Wow, I sound pretty hippie, even to me!

    Going away brunch for Elia on her way to LA!

    Keri and I horsing around at Mixelandia!

    Me with the crew at Mixelandia, Osmar and Marian

  2. Bilingualism (I had to look up the noun form of bilingual…apparently, bilinguality and bilingualness are #alternativewords): the first thing I learn in another language is how to swear. In that sense, I had to learn a whole new language when I came to Mexico. No mames, wey! Chinga a tu madre! Pinche cabrón! My true test of bilingual mastery is not using the subjunctive properly (if so, even Mexicans can’t speak Spanish), but being able to choose the language that has the best swear word for the occasion!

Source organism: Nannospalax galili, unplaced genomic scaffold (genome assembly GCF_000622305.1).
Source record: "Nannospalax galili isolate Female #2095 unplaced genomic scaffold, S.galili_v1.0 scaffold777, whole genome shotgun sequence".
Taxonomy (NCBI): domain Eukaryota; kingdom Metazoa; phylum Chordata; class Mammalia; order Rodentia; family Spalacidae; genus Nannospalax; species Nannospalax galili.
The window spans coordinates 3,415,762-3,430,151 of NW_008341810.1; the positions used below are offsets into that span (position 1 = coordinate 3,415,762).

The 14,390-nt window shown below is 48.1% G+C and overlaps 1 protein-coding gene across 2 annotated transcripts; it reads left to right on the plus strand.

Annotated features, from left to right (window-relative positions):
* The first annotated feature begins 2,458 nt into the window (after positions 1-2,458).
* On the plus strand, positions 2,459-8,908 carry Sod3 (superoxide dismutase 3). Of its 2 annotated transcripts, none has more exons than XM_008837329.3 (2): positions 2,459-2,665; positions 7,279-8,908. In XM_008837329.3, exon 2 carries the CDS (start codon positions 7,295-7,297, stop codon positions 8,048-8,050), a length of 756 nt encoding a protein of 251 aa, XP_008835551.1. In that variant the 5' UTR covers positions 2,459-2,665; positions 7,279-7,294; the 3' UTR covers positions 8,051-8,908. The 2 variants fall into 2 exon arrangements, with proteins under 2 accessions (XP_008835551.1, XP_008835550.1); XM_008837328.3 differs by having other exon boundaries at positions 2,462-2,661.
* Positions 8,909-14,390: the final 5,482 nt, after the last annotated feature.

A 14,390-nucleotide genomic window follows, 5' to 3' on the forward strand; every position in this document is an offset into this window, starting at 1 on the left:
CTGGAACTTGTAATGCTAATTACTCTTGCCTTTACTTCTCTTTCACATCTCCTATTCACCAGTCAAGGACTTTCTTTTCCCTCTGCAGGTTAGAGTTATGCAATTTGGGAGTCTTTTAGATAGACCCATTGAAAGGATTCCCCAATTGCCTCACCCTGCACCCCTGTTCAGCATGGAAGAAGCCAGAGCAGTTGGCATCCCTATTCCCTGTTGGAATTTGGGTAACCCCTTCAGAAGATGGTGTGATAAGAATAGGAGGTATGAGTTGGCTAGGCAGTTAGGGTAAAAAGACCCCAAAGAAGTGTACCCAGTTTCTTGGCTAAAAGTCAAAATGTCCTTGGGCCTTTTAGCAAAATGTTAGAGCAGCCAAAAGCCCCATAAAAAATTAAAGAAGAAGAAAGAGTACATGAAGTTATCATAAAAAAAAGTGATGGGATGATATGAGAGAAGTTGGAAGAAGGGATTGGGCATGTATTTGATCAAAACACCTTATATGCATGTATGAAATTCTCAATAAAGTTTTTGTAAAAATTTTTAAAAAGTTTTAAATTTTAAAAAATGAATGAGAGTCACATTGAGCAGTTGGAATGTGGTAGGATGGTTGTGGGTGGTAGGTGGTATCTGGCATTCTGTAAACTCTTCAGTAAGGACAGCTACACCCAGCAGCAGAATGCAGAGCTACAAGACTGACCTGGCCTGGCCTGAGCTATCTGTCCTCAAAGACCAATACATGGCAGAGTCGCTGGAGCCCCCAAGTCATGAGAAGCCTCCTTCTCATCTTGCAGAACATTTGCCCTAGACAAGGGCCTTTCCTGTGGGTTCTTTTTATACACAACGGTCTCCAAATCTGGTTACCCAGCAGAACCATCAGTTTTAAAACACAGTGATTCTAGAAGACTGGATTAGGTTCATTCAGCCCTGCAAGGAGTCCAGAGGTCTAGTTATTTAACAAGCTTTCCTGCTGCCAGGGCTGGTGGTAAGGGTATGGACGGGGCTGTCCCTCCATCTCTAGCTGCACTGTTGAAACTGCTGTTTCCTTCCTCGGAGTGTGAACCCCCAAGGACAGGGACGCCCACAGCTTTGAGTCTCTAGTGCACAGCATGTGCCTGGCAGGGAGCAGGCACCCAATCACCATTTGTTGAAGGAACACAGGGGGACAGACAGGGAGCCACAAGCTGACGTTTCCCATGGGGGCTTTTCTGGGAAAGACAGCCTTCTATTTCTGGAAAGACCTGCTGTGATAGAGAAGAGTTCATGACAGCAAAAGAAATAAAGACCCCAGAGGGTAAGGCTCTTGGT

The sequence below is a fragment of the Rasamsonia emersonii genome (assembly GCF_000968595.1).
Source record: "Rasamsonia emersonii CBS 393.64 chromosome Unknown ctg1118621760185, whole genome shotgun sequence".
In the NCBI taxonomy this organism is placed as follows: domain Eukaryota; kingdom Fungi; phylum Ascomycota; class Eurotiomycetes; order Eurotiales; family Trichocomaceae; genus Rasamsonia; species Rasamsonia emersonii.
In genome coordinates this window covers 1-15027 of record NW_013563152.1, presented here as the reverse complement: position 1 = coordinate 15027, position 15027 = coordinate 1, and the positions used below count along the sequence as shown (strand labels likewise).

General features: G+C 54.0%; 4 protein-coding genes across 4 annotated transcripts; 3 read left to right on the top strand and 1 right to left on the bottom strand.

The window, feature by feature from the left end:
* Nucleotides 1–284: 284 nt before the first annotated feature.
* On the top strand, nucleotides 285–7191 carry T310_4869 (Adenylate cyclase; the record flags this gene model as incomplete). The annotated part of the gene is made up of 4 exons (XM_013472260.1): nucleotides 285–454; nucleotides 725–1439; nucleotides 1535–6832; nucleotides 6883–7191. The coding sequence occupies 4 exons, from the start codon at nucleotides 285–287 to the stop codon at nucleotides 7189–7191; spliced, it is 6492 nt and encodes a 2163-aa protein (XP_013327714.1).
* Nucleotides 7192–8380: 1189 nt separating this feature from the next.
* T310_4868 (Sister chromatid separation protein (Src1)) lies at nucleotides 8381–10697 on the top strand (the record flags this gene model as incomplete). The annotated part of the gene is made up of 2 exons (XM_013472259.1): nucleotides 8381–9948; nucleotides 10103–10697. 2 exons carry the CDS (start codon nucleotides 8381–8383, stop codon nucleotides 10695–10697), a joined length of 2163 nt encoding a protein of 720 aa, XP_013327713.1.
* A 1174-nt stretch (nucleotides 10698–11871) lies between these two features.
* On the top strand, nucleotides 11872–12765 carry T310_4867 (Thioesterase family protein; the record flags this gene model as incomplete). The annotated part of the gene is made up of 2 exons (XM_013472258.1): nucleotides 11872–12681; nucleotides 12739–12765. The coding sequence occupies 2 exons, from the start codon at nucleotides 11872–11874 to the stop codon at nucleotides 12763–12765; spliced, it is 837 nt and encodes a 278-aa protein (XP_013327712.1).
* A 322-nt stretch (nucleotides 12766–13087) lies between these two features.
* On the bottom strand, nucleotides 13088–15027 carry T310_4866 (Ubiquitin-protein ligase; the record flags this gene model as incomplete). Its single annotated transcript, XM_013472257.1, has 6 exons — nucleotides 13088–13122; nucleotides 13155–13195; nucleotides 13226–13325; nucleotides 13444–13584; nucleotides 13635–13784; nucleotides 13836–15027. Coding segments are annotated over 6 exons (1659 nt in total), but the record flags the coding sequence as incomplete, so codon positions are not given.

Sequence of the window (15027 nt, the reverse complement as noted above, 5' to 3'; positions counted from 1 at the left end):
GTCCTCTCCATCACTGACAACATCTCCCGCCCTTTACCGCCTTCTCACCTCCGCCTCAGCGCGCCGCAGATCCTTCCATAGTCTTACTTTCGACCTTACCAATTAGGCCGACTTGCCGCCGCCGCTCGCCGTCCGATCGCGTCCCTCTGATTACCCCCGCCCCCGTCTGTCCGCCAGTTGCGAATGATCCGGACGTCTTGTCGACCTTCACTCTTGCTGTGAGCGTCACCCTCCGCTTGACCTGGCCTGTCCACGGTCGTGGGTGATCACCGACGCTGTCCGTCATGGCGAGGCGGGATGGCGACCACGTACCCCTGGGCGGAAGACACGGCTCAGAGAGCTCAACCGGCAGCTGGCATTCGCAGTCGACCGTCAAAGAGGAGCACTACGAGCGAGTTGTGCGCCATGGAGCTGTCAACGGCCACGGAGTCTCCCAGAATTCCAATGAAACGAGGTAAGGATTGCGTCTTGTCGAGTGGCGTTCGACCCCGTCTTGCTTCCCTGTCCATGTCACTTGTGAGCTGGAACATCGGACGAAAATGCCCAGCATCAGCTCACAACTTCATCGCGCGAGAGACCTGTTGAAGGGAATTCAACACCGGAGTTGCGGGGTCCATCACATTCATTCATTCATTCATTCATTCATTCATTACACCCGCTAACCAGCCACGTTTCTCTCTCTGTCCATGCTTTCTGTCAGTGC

3. Acculturation: happens when you adopt cultural pet peeves. For example, I’ve now embraced Mexicans’ “fluidity” with time when before it would aggravate me to no end (literally) when people would arrive super late or not at all. Now, when I make plans, I at least know what I will likely NOT be doing, at least not in the agreed upon form or time period.  Also, Mexico is super loud…people laughing, loud music, dogs barking, rumbling trucks…gotta embrace it (with ear plugs)!

    Also awesome when you arrive in Playa to crash at your friends’ place and there’s a taco barbecue going on in the courtyard! Gotta love the random mid-week Mexican party!